An international team of researchers has established the age and composition of the rock of the stones of the most famous monument of the Neolithic.
Back in 1958, a representative of a drilling company named Robert Phillips, helping to restore Stonehenge, took a cylindrical core from one of the columns of the monument. Today, samples from the stones of Stonehenge are prohibited.
But researchers from the Universities of the Witwatersrand (South Africa), Brussels (Belgium), Brighton, Bournemouth, as well as University College London (UK) and other universities studied the biochemistry of this sample.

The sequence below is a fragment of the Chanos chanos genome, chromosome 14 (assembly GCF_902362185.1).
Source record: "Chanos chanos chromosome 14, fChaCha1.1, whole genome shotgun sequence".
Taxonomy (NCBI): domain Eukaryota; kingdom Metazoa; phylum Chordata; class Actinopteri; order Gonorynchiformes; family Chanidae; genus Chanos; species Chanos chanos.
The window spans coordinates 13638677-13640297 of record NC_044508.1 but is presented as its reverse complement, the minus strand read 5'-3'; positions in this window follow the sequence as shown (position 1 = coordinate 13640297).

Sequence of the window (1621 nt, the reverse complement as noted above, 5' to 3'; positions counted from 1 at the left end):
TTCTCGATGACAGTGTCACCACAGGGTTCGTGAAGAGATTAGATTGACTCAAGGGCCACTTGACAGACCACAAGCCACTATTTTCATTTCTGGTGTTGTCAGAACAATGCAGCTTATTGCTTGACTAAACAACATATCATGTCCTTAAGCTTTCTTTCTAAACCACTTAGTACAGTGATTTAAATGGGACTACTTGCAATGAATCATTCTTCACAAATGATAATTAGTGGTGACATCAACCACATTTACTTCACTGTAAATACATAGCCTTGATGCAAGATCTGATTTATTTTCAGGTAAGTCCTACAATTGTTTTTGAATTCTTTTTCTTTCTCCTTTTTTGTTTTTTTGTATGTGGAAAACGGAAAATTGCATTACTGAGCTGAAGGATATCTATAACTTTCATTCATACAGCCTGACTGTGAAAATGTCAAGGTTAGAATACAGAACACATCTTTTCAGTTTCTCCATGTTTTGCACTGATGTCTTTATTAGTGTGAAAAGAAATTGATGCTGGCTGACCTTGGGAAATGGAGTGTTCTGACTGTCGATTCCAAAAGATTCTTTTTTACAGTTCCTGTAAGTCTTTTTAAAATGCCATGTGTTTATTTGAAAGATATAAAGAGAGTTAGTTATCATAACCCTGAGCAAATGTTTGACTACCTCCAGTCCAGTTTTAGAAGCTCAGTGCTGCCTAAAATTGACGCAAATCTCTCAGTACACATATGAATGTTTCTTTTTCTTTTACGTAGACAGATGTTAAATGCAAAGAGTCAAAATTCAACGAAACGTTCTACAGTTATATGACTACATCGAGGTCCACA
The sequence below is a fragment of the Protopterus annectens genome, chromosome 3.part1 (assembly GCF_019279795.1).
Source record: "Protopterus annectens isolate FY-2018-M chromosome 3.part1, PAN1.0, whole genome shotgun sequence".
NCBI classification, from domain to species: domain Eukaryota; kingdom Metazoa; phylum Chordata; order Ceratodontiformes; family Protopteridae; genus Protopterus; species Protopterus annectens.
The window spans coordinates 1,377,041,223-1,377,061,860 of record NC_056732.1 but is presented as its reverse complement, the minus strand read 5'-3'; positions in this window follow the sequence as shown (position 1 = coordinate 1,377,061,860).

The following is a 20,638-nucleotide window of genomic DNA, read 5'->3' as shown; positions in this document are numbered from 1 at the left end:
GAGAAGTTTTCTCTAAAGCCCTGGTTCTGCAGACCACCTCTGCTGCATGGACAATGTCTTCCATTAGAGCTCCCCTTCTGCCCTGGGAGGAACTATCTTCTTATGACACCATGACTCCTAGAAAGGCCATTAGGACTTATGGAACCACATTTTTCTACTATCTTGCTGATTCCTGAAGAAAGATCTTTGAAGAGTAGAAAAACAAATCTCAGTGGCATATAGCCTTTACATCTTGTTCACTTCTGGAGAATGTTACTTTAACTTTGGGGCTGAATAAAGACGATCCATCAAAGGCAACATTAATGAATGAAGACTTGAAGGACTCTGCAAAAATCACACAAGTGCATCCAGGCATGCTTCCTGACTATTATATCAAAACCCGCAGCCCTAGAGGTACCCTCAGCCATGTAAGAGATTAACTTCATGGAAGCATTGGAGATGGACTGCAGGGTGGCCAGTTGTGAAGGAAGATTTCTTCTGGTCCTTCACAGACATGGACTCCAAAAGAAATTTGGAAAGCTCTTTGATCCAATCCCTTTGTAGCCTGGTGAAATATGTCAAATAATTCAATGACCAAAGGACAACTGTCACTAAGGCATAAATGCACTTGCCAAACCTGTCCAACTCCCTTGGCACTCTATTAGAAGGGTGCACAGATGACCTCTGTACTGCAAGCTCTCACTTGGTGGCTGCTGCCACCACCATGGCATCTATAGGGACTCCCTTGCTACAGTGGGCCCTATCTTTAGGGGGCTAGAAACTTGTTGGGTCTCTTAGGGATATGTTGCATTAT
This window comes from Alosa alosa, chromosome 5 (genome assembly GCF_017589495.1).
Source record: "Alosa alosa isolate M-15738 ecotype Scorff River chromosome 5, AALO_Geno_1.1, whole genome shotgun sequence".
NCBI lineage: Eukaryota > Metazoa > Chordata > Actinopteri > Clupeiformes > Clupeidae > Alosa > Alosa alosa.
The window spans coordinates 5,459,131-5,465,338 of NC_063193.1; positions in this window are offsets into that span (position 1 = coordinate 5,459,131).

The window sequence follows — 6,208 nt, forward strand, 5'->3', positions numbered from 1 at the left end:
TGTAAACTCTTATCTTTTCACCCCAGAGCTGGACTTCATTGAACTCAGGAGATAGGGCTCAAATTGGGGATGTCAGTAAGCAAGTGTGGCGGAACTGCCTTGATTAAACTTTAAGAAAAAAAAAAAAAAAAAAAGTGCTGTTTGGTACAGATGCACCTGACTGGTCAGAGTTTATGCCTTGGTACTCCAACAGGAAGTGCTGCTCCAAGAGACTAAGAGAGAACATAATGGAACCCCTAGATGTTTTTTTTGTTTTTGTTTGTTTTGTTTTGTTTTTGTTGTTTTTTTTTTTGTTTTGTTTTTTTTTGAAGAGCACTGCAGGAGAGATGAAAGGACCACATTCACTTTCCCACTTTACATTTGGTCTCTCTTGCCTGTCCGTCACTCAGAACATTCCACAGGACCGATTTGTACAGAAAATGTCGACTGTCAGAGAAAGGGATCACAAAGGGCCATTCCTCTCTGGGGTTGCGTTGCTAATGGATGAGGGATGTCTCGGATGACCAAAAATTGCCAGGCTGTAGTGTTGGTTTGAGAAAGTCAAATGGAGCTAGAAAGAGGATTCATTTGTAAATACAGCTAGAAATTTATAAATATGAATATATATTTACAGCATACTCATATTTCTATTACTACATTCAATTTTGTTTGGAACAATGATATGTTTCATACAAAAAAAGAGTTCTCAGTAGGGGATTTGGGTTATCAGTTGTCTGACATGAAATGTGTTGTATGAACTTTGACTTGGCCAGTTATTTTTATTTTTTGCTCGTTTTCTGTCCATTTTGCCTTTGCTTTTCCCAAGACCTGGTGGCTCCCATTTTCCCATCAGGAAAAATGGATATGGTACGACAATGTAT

As a result, they found out that the Stonehenge stones are composed of rocks that contain deposits formed during the era of the dinosars. The age of other inclusions in the rock is 1.6 billion years old. The central circle of Stonehenge columns was built in the Neolithic period, about 2500 years ago.
When scientists looked at these stones through a microscope, they were surprised to find that they were 99.7 percent quartz. This makes the stones more durable, which, perhaps, made them choose this rock thousands of years ago. The work was published in the journal PLOS One.